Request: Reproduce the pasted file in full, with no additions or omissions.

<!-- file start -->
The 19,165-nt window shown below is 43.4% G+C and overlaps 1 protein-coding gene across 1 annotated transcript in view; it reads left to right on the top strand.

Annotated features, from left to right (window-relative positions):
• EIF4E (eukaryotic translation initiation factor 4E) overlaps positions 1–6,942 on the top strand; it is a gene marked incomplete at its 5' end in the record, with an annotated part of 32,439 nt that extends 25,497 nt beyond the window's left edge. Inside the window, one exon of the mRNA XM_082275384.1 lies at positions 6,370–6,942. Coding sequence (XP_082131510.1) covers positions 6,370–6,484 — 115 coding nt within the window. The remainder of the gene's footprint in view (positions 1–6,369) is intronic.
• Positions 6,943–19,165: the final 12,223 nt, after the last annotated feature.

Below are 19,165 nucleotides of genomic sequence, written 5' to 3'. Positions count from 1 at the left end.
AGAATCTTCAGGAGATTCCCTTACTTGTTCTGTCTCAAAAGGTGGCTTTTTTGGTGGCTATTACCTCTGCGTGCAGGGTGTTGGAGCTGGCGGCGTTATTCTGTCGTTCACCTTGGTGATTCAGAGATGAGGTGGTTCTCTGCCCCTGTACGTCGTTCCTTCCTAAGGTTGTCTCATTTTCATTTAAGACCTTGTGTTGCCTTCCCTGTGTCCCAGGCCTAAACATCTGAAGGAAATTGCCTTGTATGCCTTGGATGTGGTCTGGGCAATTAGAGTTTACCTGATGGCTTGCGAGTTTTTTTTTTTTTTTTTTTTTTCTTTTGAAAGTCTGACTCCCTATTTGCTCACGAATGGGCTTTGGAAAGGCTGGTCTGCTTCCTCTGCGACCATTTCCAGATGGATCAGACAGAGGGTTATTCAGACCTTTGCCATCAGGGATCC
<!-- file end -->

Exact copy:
The 19,165-nt window shown below is 43.4% G+C and overlaps 1 protein-coding gene across 1 annotated transcript in view; it reads left to right on the top strand.

Annotated features, from left to right (window-relative positions):
• EIF4E (eukaryotic translation initiation factor 4E) overlaps positions 1–6,942 on the top strand; it is a gene marked incomplete at its 5' end in the record, with an annotated part of 32,439 nt that extends 25,497 nt beyond the window's left edge. Inside the window, one exon of the mRNA XM_082275384.1 lies at positions 6,370–6,942. Coding sequence (XP_082131510.1) covers positions 6,370–6,484 — 115 coding nt within the window. The remainder of the gene's footprint in view (positions 1–6,369) is intronic.
• Positions 6,943–19,165: the final 12,223 nt, after the last annotated feature.

Below are 19,165 nucleotides of genomic sequence, written 5' to 3'. Positions count from 1 at the left end.
AGAATCTTCAGGAGATTCCCTTACTTGTTCTGTCTCAAAAGGTGGCTTTTTTGGTGGCTATTACCTCTGCGTGCAGGGTGTTGGAGCTGGCGGCGTTATTCTGTCGTTCACCTTGGTGATTCAGAGATGAGGTGGTTCTCTGCCCCTGTACGTCGTTCCTTCCTAAGGTTGTCTCATTTTCATTTAAGACCTTGTGTTGCCTTCCCTGTGTCCCAGGCCTAAACATCTGAAGGAAATTGCCTTGTATGCCTTGGATGTGGTCTGGGCAATTAGAGTTTACCTGATGGCTTGCGAGTTTTTTTTTTTTTTTTTTTTTTCTTTTGAAAGTCTGACTCCCTATTTGCTCACGAATGGGCTTTGGAAAGGCTGGTCTGCTTCCTCTGCGACCATTTCCAGATGGATCAGACAGAGGGTTATTCAGACCTTTGCCATCAGGGATCC